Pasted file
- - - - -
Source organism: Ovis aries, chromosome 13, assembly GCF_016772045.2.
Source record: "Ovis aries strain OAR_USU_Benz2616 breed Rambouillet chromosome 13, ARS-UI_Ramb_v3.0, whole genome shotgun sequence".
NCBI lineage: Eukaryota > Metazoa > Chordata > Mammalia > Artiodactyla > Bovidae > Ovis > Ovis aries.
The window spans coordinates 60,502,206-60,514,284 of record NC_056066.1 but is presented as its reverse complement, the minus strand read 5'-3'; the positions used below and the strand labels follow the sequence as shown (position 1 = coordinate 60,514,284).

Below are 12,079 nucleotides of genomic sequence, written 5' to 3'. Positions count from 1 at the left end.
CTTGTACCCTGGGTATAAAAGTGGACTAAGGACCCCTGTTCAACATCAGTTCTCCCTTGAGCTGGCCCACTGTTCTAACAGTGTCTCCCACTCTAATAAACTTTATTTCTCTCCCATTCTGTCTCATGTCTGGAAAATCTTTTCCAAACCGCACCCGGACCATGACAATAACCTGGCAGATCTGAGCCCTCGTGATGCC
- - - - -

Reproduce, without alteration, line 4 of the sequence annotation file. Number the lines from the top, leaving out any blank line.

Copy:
The window spans coordinates 60,502,206-60,514,284 of record NC_056066.1 but is presented as its reverse complement, the minus strand read 5'-3'; the positions used below and the strand labels follow the sequence as shown (position 1 = coordinate 60,514,284).